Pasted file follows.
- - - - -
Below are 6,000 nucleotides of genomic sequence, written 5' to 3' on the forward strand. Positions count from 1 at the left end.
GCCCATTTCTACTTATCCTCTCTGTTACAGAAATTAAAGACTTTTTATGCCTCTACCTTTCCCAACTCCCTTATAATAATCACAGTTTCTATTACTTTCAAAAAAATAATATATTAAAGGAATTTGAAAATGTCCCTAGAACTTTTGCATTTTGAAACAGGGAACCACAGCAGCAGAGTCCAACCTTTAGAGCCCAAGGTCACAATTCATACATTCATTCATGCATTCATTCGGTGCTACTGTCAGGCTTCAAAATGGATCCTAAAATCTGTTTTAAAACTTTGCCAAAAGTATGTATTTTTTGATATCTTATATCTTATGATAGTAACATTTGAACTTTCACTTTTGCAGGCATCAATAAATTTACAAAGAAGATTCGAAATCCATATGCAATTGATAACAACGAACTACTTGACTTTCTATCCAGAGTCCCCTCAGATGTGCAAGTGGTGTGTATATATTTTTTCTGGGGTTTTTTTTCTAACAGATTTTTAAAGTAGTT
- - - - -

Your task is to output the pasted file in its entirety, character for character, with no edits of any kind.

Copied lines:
Below are 6,000 nucleotides of genomic sequence, written 5' to 3' on the forward strand. Positions count from 1 at the left end.
GCCCATTTCTACTTATCCTCTCTGTTACAGAAATTAAAGACTTTTTATGCCTCTACCTTTCCCAACTCCCTTATAATAATCACAGTTTCTATTACTTTCAAAAAAATAATATATTAAAGGAATTTGAAAATGTCCCTAGAACTTTTGCATTTTGAAACAGGGAACCACAGCAGCAGAGTCCAACCTTTAGAGCCCAAGGTCACAATTCATACATTCATTCATGCATTCATTCGGTGCTACTGTCAGGCTTCAAAATGGATCCTAAAATCTGTTTTAAAACTTTGCCAAAAGTATGTATTTTTTGATATCTTATATCTTATGATAGTAACATTTGAACTTTCACTTTTGCAGGCATCAATAAATTTACAAAGAAGATTCGAAATCCATATGCAATTGATAACAACGAACTACTTGACTTTCTATCCAGAGTCCCCTCAGATGTGCAAGTGGTGTGTATATATTTTTTCTGGGGTTTTTTTTCTAACAGATTTTTAAAGTAGTT